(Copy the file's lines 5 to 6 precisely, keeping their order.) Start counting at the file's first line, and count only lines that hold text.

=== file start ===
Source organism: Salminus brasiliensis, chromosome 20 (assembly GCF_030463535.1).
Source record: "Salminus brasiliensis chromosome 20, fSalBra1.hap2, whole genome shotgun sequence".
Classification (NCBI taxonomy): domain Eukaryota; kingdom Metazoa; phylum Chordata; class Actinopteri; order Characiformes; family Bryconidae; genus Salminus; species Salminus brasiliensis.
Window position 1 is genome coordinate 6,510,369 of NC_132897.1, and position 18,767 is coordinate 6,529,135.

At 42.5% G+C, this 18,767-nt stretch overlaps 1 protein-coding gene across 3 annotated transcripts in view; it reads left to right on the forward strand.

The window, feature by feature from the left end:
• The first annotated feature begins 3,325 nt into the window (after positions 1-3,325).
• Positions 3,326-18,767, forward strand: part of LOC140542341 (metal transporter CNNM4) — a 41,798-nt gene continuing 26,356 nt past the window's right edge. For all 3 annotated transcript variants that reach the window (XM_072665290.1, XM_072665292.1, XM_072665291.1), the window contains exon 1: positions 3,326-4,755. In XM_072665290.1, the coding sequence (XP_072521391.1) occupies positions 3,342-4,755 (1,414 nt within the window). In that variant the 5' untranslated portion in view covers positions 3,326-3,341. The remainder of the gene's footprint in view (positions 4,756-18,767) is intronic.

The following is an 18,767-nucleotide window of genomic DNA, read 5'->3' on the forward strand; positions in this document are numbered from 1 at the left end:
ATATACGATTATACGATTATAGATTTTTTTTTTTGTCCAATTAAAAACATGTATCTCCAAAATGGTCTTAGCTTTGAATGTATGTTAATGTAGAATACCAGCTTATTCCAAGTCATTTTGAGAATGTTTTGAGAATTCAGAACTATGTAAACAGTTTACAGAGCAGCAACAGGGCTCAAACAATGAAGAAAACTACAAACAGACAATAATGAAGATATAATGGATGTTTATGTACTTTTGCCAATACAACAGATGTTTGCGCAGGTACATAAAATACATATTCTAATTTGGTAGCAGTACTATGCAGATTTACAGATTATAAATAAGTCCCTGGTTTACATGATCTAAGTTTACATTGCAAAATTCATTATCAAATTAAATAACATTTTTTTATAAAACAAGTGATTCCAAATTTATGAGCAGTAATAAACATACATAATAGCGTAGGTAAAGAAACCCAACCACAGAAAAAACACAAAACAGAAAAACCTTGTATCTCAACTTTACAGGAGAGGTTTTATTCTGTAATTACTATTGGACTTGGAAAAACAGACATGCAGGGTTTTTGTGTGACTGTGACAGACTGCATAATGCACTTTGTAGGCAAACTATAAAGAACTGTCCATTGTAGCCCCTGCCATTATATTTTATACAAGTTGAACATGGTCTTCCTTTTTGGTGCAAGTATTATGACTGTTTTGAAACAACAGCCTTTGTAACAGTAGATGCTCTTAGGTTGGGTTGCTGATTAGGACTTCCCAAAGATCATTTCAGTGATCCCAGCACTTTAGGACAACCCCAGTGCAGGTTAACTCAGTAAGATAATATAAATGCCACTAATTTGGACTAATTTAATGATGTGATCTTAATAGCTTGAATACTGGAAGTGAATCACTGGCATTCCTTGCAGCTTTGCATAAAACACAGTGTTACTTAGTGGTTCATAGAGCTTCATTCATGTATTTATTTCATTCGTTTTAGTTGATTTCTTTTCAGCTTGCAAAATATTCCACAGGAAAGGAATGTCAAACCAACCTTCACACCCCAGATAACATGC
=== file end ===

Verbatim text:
At 42.5% G+C, this 18,767-nt stretch overlaps 1 protein-coding gene across 3 annotated transcripts in view; it reads left to right on the forward strand.

The window, feature by feature from the left end: